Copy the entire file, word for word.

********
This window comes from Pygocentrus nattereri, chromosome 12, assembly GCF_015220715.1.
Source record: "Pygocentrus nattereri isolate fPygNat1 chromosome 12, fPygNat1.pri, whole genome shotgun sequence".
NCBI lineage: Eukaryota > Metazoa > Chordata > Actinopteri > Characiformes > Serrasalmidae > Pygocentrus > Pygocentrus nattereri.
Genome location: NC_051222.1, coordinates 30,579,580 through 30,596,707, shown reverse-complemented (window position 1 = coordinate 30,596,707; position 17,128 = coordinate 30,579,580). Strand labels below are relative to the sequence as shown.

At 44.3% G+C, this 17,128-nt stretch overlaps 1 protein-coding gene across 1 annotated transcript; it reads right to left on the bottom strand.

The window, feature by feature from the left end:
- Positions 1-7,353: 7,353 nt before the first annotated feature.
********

This window comes from Pygocentrus nattereri, chromosome 12, assembly GCF_015220715.1.
Source record: "Pygocentrus nattereri isolate fPygNat1 chromosome 12, fPygNat1.pri, whole genome shotgun sequence".
NCBI lineage: Eukaryota > Metazoa > Chordata > Actinopteri > Characiformes > Serrasalmidae > Pygocentrus > Pygocentrus nattereri.
Genome location: NC_051222.1, coordinates 30,579,580 through 30,596,707, shown reverse-complemented (window position 1 = coordinate 30,596,707; position 17,128 = coordinate 30,579,580). Strand labels below are relative to the sequence as shown.

At 44.3% G+C, this 17,128-nt stretch overlaps 1 protein-coding gene across 1 annotated transcript; it reads right to left on the bottom strand.

The window, feature by feature from the left end:
- Positions 1-7,353: 7,353 nt before the first annotated feature.